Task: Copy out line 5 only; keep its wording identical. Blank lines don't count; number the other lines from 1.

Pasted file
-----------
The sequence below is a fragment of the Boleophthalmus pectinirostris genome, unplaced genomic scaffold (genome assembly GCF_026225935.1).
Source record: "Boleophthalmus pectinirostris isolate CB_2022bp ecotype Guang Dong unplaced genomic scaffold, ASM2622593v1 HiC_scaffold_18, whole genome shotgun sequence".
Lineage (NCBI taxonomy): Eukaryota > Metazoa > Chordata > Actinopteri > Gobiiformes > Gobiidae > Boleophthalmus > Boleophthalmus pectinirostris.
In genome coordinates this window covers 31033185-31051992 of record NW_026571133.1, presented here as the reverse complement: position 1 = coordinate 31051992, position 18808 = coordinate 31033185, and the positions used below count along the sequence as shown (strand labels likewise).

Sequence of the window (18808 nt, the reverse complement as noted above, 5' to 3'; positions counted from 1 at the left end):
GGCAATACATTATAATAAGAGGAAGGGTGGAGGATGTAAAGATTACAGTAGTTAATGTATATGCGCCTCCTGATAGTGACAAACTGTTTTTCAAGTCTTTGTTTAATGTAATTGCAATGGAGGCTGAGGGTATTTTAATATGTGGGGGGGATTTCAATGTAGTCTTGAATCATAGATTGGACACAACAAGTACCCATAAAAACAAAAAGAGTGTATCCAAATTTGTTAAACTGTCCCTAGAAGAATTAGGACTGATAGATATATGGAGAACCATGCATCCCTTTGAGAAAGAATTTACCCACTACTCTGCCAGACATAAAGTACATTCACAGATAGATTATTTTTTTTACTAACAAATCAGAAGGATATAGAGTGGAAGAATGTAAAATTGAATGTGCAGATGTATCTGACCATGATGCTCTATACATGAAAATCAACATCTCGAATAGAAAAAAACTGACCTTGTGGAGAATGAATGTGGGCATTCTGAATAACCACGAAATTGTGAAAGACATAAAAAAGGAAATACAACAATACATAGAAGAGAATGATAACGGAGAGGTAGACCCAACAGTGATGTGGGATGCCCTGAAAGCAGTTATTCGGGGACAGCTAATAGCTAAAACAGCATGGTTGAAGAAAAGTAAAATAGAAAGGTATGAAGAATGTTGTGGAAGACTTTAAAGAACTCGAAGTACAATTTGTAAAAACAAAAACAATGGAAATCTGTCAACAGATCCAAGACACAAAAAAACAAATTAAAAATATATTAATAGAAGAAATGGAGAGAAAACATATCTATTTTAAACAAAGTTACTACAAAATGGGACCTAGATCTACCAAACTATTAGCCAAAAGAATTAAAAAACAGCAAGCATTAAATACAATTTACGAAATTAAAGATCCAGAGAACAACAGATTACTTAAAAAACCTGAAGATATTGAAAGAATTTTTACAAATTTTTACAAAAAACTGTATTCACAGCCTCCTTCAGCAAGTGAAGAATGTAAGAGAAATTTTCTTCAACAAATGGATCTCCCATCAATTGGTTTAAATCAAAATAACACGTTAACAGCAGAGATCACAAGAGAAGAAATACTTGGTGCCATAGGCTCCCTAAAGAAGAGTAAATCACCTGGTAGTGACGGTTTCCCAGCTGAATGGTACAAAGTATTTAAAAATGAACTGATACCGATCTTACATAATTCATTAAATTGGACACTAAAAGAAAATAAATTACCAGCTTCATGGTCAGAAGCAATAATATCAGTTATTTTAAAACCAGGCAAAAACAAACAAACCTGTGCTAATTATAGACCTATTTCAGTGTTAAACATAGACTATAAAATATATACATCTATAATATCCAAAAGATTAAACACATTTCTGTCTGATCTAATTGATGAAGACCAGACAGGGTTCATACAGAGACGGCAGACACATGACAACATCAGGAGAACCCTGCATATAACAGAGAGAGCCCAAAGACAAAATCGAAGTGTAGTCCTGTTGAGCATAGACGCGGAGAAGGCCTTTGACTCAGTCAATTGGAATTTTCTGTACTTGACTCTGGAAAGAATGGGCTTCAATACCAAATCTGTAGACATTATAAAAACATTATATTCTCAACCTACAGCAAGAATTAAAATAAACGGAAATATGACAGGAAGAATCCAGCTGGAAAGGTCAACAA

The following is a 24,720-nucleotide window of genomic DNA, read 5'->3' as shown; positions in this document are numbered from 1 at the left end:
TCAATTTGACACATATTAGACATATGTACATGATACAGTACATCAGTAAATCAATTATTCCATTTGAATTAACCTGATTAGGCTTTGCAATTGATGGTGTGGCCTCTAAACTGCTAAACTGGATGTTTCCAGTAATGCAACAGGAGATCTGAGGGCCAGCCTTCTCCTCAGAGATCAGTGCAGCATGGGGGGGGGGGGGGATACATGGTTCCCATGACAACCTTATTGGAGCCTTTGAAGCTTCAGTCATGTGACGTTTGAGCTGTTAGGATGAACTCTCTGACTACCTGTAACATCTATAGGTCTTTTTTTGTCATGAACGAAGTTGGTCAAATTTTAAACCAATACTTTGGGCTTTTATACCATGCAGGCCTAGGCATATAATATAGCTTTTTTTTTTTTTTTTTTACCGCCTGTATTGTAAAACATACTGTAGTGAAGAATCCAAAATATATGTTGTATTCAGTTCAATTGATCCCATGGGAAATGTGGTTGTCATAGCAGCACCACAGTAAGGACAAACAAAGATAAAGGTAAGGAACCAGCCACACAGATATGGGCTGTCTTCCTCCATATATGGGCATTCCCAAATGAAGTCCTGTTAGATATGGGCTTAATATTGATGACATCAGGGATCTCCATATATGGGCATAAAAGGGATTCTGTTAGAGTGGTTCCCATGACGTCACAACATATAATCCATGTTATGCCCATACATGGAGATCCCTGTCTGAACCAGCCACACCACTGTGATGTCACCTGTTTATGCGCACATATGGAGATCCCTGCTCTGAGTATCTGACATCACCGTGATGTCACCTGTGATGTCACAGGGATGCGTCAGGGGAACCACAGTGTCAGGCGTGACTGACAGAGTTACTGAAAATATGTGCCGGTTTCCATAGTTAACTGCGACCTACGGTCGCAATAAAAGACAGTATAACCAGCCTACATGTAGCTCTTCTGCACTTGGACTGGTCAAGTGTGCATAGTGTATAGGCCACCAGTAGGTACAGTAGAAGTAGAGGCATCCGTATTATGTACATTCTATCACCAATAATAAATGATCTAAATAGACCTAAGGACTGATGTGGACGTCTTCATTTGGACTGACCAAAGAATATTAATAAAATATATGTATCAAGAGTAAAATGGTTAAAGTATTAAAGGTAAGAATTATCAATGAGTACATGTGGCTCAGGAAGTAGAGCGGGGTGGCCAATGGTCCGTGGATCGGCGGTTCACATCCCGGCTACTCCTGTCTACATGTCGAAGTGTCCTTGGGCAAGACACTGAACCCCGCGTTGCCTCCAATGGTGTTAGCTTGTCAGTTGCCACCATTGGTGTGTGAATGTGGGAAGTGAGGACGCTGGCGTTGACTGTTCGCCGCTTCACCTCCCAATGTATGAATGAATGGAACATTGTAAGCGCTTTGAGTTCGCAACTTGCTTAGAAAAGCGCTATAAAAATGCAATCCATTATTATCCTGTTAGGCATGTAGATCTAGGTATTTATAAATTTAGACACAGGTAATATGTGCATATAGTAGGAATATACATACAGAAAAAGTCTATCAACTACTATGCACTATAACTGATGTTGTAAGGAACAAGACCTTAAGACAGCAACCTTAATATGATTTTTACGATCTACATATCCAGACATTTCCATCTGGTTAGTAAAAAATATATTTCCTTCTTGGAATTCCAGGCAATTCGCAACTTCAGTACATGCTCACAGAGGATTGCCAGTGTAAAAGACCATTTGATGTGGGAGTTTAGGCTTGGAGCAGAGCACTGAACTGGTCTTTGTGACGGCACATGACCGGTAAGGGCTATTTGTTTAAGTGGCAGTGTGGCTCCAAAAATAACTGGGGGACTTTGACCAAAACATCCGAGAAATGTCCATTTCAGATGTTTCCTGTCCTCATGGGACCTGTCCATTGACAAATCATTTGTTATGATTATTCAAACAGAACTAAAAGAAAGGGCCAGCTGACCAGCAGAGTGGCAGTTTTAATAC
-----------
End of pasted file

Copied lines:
Sequence of the window (18808 nt, the reverse complement as noted above, 5' to 3'; positions counted from 1 at the left end):